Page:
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Bishop's Falls hopes to make Hockeyville history

Saturday, 04.03.2010 / 9:00 AM / Kraft Hockeyville 2010

By Brian Compton - NHL.com Deputy Managing Editor

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Bishop's Falls hopes to make Hockeyville history
Bishop's Falls believes winning Kraft Hockeyville is essential to the survival of its hockey arena.
Nova Scotia has hosted Kraft Hockeyville.

So has Ontario, Quebec, and British Columbia.

Now, the people who reside in Newfoundland are hoping 2010 is their year.

Bishop's Falls, a town that consists of a little more than 3,000 people, is one of five finalists in the Kraft Hockeyville competition, and hopes to hear it's name called when the winner is announced during CBC's "Hockey Night in Canada" on Saturday night.

The town is up against Cranbrook, BC; Dundas, Ont.; Stanstead, Que. and Lawrencetown, NS.

One NHL player rooting hard for Bishop's Falls is Detroit Red Wings forward Dan Cleary. One of the better two-way players in the League, Cleary hails from Harbour Grace, Nfld. -- which fell short in the 2009 competition.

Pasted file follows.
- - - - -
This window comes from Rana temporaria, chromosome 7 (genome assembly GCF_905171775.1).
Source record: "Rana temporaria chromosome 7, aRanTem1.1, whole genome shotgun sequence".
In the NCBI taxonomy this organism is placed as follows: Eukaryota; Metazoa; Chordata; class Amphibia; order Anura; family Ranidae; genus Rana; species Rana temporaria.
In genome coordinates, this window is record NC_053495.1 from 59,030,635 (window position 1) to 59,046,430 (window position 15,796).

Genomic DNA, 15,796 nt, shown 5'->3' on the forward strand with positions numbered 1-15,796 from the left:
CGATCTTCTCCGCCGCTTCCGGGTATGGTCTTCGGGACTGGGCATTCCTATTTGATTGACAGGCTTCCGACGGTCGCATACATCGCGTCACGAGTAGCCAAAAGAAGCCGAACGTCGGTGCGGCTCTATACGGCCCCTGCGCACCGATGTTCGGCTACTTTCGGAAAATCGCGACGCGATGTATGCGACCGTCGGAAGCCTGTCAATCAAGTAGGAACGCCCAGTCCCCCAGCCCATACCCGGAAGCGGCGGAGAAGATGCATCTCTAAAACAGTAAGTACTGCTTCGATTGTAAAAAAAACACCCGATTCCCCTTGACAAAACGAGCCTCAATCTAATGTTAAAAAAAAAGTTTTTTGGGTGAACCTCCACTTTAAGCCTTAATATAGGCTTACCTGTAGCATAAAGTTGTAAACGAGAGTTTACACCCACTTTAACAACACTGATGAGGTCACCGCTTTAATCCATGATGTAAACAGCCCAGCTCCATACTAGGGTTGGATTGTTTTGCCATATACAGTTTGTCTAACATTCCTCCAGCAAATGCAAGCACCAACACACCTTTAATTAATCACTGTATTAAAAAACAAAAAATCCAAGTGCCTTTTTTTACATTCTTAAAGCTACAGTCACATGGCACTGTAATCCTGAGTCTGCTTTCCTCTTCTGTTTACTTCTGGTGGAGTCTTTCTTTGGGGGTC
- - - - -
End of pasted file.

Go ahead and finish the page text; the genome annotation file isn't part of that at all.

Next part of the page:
"I know my hometown of Harbour Grace came really close to winning Kraft Hockeyville last year," said Cleary, who became the first Newfoundland native to win the Stanley Cup in 2008. "That's why everyone needs to get out there and vote to bring the title to Newfoundland and Labrador and the people of Bishop's Falls."

Just for making the top five, the town of Bishop's Falls will receive $25,000 from Kraft. However, a victory Saturday night would mean $100,000 in arena upgrades for Pat O'Reilly Memorial Stadium, which then would host an NHL preseason game this September. The town received more than 293,000 votes during a 12-day span to reach the top five.

For the people of Bishop's Falls, it appears as if being named Kraft Hockeyville 2010 wouldn't just be an honor. It's also a necessity.

"It is a community filled with parents and volunteers who have pulled together for many years to provide their community with a sport their residents truly love -- despite a stadium which is in serious need of repair," local resident Karla Faulkner wrote on CBC's Web site.

Jennifer Sharron, whose son plays hockey at Pat O'Reilly Memorial Stadium, agreed.

"The Pat O'Reilly Memorial stadium is all this small town has to offer our children in ways of recreation," she wrote. "The stadium is in pretty bad shape and I worry, as do everyone else, how long it will take for the town to have to close its doors. I fear it will come sooner than we think."

Follow Brian Compton on Twitter at: @BComptonNHL
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